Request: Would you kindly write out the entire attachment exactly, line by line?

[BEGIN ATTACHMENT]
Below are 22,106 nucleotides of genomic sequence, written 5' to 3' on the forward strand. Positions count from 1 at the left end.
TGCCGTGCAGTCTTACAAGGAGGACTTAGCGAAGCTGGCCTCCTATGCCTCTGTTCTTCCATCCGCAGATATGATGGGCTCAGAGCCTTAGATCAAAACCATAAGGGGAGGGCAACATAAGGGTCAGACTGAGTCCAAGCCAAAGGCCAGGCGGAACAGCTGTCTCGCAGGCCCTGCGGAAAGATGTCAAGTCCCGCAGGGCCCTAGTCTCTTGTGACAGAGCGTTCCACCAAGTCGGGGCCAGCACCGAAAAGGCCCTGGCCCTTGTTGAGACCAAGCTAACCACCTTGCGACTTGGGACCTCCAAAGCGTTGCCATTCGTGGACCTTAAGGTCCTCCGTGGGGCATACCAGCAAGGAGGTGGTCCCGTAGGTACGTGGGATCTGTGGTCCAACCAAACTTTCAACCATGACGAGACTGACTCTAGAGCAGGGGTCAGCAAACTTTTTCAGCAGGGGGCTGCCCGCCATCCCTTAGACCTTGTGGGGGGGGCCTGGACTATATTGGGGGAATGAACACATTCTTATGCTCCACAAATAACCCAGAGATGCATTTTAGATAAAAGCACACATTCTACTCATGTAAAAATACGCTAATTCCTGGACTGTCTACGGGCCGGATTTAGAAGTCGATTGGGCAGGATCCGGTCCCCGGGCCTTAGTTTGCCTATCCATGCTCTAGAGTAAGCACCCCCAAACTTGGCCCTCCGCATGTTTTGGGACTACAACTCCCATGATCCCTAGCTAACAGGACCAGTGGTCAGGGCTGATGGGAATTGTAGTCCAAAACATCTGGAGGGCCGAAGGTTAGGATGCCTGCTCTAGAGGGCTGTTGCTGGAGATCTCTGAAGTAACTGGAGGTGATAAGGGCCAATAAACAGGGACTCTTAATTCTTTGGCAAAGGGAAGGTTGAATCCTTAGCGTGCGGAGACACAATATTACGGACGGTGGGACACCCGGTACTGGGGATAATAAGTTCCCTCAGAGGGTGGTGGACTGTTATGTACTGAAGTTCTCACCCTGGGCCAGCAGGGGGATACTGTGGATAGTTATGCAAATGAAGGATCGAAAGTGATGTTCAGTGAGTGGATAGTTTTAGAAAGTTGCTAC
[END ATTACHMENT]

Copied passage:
Below are 22,106 nucleotides of genomic sequence, written 5' to 3' on the forward strand. Positions count from 1 at the left end.
TGCCGTGCAGTCTTACAAGGAGGACTTAGCGAAGCTGGCCTCCTATGCCTCTGTTCTTCCATCCGCAGATATGATGGGCTCAGAGCCTTAGATCAAAACCATAAGGGGAGGGCAACATAAGGGTCAGACTGAGTCCAAGCCAAAGGCCAGGCGGAACAGCTGTCTCGCAGGCCCTGCGGAAAGATGTCAAGTCCCGCAGGGCCCTAGTCTCTTGTGACAGAGCGTTCCACCAAGTCGGGGCCAGCACCGAAAAGGCCCTGGCCCTTGTTGAGACCAAGCTAACCACCTTGCGACTTGGGACCTCCAAAGCGTTGCCATTCGTGGACCTTAAGGTCCTCCGTGGGGCATACCAGCAAGGAGGTGGTCCCGTAGGTACGTGGGATCTGTGGTCCAACCAAACTTTCAACCATGACGAGACTGACTCTAGAGCAGGGGTCAGCAAACTTTTTCAGCAGGGGGCTGCCCGCCATCCCTTAGACCTTGTGGGGGGGGCCTGGACTATATTGGGGGAATGAACACATTCTTATGCTCCACAAATAACCCAGAGATGCATTTTAGATAAAAGCACACATTCTACTCATGTAAAAATACGCTAATTCCTGGACTGTCTACGGGCCGGATTTAGAAGTCGATTGGGCAGGATCCGGTCCCCGGGCCTTAGTTTGCCTATCCATGCTCTAGAGTAAGCACCCCCAAACTTGGCCCTCCGCATGTTTTGGGACTACAACTCCCATGATCCCTAGCTAACAGGACCAGTGGTCAGGGCTGATGGGAATTGTAGTCCAAAACATCTGGAGGGCCGAAGGTTAGGATGCCTGCTCTAGAGGGCTGTTGCTGGAGATCTCTGAAGTAACTGGAGGTGATAAGGGCCAATAAACAGGGACTCTTAATTCTTTGGCAAAGGGAAGGTTGAATCCTTAGCGTGCGGAGACACAATATTACGGACGGTGGGACACCCGGTACTGGGGATAATAAGTTCCCTCAGAGGGTGGTGGACTGTTATGTACTGAAGTTCTCACCCTGGGCCAGCAGGGGGATACTGTGGATAGTTATGCAAATGAAGGATCGAAAGTGATGTTCAGTGAGTGGATAGTTTTAGAAAGTTGCTAC